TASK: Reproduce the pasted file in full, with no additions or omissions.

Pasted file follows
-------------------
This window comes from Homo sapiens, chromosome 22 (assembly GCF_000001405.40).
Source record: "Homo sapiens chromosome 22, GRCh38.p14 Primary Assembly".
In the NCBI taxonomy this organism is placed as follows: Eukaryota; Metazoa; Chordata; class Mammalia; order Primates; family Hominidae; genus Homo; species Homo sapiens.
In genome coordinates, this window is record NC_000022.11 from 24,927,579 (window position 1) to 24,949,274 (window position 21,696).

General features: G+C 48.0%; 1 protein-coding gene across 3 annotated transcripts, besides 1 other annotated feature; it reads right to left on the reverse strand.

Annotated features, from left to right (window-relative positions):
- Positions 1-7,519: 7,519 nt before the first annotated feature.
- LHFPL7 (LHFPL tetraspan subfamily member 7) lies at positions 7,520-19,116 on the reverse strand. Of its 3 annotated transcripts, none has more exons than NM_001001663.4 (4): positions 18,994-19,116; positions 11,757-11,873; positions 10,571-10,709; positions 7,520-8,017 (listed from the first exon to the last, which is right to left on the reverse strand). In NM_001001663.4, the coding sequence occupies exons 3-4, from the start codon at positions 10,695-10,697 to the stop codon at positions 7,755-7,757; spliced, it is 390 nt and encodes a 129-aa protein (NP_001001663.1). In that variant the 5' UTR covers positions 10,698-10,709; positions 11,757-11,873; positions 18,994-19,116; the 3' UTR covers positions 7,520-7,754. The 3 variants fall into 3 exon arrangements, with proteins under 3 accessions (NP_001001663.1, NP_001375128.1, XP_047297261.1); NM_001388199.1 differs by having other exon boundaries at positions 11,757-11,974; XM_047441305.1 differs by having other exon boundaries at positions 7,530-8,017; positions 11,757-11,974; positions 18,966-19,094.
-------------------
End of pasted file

This window comes from Homo sapiens, chromosome 22 (assembly GCF_000001405.40).
Source record: "Homo sapiens chromosome 22, GRCh38.p14 Primary Assembly".
In the NCBI taxonomy this organism is placed as follows: Eukaryota; Metazoa; Chordata; class Mammalia; order Primates; family Hominidae; genus Homo; species Homo sapiens.
In genome coordinates, this window is record NC_000022.11 from 24,927,579 (window position 1) to 24,949,274 (window position 21,696).

General features: G+C 48.0%; 1 protein-coding gene across 3 annotated transcripts, besides 1 other annotated feature; it reads right to left on the reverse strand.

Annotated features, from left to right (window-relative positions):
- Positions 1-7,519: 7,519 nt before the first annotated feature.
- LHFPL7 (LHFPL tetraspan subfamily member 7) lies at positions 7,520-19,116 on the reverse strand. Of its 3 annotated transcripts, none has more exons than NM_001001663.4 (4): positions 18,994-19,116; positions 11,757-11,873; positions 10,571-10,709; positions 7,520-8,017 (listed from the first exon to the last, which is right to left on the reverse strand). In NM_001001663.4, the coding sequence occupies exons 3-4, from the start codon at positions 10,695-10,697 to the stop codon at positions 7,755-7,757; spliced, it is 390 nt and encodes a 129-aa protein (NP_001001663.1). In that variant the 5' UTR covers positions 10,698-10,709; positions 11,757-11,873; positions 18,994-19,116; the 3' UTR covers positions 7,520-7,754. The 3 variants fall into 3 exon arrangements, with proteins under 3 accessions (NP_001001663.1, NP_001375128.1, XP_047297261.1); NM_001388199.1 differs by having other exon boundaries at positions 11,757-11,974; XM_047441305.1 differs by having other exon boundaries at positions 7,530-8,017; positions 11,757-11,974; positions 18,966-19,094.